Three Catalan mayors were ordered to appear for questioning Tuesday at provincial offices of public prosecutors, Catalonia's Municipal Association for Independence (AMI) said on its website.
As of Monday, a total of 37 mayors have received a summons as part of a criminal probe ordered last week by Spain's public prosecutor, who has threatened to arrest the more than 700 mayors who support holding the October 1st referendum deemed unconstitutional by Madrid.
Faced with a determined Catalan government, Spain has multiplied its efforts to try to block the vote.
Spain's Guardia Civil police force confiscated 113,000 pro-referendum posters bearing the logo of the Catalan government from a company in Sabadell, a town some 20 kilometres (12 miles) north of Barcelona, the interior ministry said.
It brings the total of confiscated pro-referendum pamphlets and posters to 1.5 million since Friday across Catalonia, it added in a statement.
In addition, Spain's central government on Friday took over the payments of essential services and public workers' salaries in Catalonia to make sure the region does not use public money on the vote.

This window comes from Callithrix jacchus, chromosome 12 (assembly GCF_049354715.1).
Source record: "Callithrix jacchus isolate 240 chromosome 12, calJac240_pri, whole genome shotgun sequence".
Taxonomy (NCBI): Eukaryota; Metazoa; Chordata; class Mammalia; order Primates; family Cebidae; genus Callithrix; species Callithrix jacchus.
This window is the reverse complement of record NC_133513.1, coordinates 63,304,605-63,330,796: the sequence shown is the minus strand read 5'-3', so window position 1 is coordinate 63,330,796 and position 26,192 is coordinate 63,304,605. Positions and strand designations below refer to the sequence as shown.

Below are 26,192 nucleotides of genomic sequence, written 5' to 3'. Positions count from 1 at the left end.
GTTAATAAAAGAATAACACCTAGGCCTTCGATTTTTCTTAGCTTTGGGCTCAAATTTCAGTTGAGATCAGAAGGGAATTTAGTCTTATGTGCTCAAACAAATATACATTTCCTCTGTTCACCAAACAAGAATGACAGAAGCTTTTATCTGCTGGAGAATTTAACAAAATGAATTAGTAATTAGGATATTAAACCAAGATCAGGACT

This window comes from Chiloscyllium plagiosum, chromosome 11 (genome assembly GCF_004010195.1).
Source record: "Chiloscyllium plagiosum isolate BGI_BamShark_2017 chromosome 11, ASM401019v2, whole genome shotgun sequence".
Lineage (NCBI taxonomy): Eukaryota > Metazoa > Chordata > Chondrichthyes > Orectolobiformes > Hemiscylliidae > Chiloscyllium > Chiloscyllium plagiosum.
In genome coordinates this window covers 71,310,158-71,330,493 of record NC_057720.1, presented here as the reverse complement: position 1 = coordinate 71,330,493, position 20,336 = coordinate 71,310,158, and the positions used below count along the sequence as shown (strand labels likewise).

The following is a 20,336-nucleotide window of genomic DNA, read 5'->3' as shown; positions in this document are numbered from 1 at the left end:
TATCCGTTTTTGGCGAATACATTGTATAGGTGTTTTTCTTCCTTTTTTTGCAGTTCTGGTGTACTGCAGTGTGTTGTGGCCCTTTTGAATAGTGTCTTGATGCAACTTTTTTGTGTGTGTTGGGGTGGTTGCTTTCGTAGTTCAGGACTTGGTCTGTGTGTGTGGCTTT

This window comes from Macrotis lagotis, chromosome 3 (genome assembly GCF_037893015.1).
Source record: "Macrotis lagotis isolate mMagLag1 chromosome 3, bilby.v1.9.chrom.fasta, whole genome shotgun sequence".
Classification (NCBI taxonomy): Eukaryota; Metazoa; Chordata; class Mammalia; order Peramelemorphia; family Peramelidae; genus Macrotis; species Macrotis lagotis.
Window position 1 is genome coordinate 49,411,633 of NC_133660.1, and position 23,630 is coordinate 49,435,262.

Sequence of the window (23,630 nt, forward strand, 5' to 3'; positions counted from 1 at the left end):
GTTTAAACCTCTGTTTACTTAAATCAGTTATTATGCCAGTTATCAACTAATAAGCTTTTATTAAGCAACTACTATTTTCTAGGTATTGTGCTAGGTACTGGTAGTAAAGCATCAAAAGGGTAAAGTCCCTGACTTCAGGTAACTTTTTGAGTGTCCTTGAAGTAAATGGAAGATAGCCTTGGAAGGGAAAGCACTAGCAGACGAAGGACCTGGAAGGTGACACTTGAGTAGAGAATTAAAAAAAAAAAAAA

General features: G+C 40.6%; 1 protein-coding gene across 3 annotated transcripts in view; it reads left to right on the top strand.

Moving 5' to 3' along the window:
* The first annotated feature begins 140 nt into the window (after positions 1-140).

Catalonia's regional government responded on Monday by challenging this measure in Spain's Supreme court.
Catalonia's vice president Oriol Junqueras accused Madrid of seeking to discreetly take away Catalonia's autonomy with the measure and vowed it would not stop the referendum from taking place.
"Citizens will vote, there will be ballot boxes and ballots," Junqueras said during a meeting with the foreign press in Barcelona.
Polls show Catalonia's roughly 7.5 million residents are deeply divided on independence.
A survey commissioned by the regional government in July showed 49.4 percent of Catalans were against independence while 41.1 percent were in favour.